4Rev Dr Edgar Mayer; Living Grace Toowoomba Church; Message on Exodus; Date: 19 July 09

For more sermons and other writings check the following homepage: www.livinggracetoowoomba.org

 

 

Fear God

 

Something strange is going on in the book of Exodus. God cannot seem to get any respect. No matter how scary he becomes – in plagues of judgement and glory presence – no one really takes much notice of him. Neither the greatest hailstorm nor the worst plague of locusts made a lasting impression. How can this be? Reading the book of Exodus makes no sense. With all of the action that was going on – how could people – both: friend and foe – always feel safe ignoring God?

It is only in the first chapter of the book that some women modeled what should have been the natural response to God for everyone. I read – Exodus 1:15-17: “The king of Egypt said to the Hebrew midwives … When you help the Hebrew women in childbirth … if it is a boy, kill him; but if it is a girl, let her live.’ The midwives, however, feared God and did not do what the king of Egypt had told them to do; they let the boys liveThe mightiest man in the nation – the king of Egypt – wanted to decimate the growing numbers of his Hebrew slaves but the midwives feared God – feared God more than the king – and therefore did not kill the Hebrew boys. This was good thinking and it pleased God – Exodus 1:20-21: “So God was kind to the midwives … And because the midwives feared God, he gave them families of their own

Right now – as we are sitting in church – do we fear God – like the midwives? What goes through your head when you hear the word “fear”? Have you ever trembled in God’s presence? How do you feel about facing him in worship? Does the fear of him determine what you do? Right now I am feeling relaxed. Are you relaxed? Good – but – and we will expand on this – if you are always feeling nothing but relaxed in church, chances are that we are missing God – the true worship of him – like so many others in the Bible book of Exodus.

Moses was God’s chosen leader but at their very first encounter he ended up insulting God – provoking him to anger. The Bible says – Exodus 4:14: “Then the Lord’s anger burned against Moses … ” What went wrong? Moses failed to be impressed by God. At first – when God spoke to him from a burning bush that was not consumed by the fire and told him from within the bush – Exodus 3:5: “Do not come closer … Take off your sandals, for the place where you are standing is holy ground” – Moses – at that time – showed a healthy reaction. I read – Exodus 3:6: “ … At this, Moses hid his face, because he was afraid to look at GodSeeing the bush burning but not being incinerated, hearing the voice of God and then standing there without shoes on holy ground – all of that was unsettling and unnerving for him.

Then, God introduced himself, explained the mission to deliver his people from slavery in Egypt and he explained the part Moses would play in the mission. Moses responded by saying – Exodus 3:11: “ … Who am I, that I should go to Pharaoh and bring the Israelites out of EgyptGod said – Exodus 3:12: “ … I will be with you … ” Moses asked for further confirmation and God complied by revealing his name to him.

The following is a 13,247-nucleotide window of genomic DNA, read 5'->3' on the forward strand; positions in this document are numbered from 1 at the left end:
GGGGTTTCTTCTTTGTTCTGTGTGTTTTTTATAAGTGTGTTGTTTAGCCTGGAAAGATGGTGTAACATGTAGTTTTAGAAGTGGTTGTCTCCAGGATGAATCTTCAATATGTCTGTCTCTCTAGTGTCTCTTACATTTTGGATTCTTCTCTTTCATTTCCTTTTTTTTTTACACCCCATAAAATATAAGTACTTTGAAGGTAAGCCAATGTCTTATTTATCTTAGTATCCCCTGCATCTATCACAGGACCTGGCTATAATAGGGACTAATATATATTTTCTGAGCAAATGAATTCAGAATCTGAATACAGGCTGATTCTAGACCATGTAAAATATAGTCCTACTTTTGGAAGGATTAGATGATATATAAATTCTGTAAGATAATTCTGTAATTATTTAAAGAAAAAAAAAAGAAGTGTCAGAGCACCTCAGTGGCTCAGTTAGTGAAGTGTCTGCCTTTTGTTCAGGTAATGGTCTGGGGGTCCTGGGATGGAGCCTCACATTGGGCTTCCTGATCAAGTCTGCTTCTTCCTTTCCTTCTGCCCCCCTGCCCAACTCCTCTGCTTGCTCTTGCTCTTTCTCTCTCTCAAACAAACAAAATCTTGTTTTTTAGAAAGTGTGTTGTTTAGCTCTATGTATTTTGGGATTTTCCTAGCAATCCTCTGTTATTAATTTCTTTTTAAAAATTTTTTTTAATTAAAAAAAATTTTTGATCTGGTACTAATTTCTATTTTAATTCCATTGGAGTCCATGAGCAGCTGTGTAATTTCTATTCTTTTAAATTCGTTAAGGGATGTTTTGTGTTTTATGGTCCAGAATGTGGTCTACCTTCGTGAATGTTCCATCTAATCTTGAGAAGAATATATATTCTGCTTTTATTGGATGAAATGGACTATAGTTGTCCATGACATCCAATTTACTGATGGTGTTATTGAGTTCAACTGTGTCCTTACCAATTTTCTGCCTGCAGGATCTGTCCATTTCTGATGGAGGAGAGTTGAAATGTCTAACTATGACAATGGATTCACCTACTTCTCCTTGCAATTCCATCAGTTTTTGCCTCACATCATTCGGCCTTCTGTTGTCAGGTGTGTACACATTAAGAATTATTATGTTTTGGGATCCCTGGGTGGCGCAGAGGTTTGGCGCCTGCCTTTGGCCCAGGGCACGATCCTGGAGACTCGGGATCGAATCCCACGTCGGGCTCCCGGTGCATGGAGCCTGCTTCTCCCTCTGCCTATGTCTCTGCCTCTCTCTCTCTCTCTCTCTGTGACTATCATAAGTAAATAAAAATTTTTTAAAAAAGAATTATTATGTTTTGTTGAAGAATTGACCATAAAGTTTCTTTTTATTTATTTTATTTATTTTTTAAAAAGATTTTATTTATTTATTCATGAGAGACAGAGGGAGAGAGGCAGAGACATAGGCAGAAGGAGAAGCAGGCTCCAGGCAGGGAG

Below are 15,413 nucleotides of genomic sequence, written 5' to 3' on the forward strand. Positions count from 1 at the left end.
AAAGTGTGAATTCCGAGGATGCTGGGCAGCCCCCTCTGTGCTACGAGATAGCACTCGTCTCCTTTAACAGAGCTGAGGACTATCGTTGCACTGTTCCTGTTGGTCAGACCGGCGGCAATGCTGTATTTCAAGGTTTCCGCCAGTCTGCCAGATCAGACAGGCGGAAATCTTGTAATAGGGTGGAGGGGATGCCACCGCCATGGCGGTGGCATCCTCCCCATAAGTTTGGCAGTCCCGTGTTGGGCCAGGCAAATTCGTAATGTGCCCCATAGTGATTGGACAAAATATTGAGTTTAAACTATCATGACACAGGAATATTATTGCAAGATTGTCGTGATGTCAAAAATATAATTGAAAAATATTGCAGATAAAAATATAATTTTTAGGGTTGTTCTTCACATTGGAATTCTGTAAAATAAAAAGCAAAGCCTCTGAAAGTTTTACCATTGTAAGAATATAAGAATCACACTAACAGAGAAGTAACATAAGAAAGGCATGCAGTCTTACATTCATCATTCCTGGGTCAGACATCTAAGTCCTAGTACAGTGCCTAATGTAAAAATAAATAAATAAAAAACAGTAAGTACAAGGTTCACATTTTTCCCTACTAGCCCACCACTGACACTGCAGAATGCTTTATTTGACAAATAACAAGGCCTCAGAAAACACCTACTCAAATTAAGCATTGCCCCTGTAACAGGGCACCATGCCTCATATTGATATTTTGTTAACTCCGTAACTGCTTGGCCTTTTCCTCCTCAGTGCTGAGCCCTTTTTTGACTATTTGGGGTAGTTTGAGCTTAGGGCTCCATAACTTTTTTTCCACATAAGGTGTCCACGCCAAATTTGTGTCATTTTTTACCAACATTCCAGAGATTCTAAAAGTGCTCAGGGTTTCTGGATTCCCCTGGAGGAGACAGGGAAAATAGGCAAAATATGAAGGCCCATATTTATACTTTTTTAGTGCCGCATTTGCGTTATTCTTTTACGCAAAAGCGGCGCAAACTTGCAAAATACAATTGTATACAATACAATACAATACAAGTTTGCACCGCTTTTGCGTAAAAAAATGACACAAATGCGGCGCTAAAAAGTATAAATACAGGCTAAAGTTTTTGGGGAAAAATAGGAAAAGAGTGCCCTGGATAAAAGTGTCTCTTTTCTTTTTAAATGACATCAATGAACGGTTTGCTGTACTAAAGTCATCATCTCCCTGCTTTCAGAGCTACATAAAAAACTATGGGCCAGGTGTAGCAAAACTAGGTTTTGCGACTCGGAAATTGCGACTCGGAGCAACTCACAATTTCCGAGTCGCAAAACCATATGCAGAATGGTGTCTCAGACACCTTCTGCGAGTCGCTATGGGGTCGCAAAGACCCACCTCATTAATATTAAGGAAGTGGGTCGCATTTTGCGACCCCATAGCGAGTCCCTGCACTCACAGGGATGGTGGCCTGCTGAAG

There was further talk on strategy but Moses needed more assurance, saying – Exodus 4:1: “ … What if they do not believe me or listen to me … ” God then said – Exodus 4:2-9: “ … ‘What is that in your hand?’ ‘A staff,’ Moses replied. The Lord said, ‘Throw it on the ground.’ Moses threw it on the ground and it became a snake, and he ran from it. Then the Lord said to him, ‘Reach out your hand and take it by the tail.’ So Moses reached out and took hold of the snake and it turned back into a staff in his hand. ‘This,’ said the Lord, ‘is so that they may believe that the Lord … has appeared to you.’ Then the Lord said, ‘Put your hand inside your cloak.’ So Moses put his hand into his cloak and when he took it out, it was leprous like snow. ‘Now put it back into your cloak, ‘ he said. So Moses put his hand back into his cloak, and when he took it out, it was restored, like the rest of his flesh. Then the Lord said, ‘If they do not believe you or pay attention to the first miraculous sign, they may believe the second. But if they do not believe the first two signs or listen to you, take some water from the Nile and pour it on dry ground. The water … will become blood on the ground.’”

Put yourself into Moses’ shoes. How would you take to these miracle demonstrations? A wooden staff became a snake which made Moses run away from its poison. This was a scary experience which was not made better by having to pick up the snake by its tail before it became a staff again. Then, seeing your hand covered with incurable leprosy was also confronting – a shock to the system – and water turning into blood was not a feel-good phenomenon either. Moses had asked for authentication as God’s messenger and God provided him with these three power miracles involving a snake, leprosy and blood. What would we now do in Moses’ situation? Would we be satisfied? Would we have learned anything?

God is not to be trifled with. If you know how to run away from the miracle snake, you better watch your step around the God who made the snake in the first place. Agreed? Moses did not think so but continued arguing with God – Exodus 4:10: “ … O Lord, I have never been eloquent … I am slow of speech and tongueGod answered him – Exodus 4:12: “ … I will help you speak and will teach you what to sayBut – all of this – to no avail. Moses felt safe to keep resisting God and ignoring all of God’s demonstrations. He said – Exodus 4:13: “ … please send someone else to do itThen the Lord’s anger burned against Moses.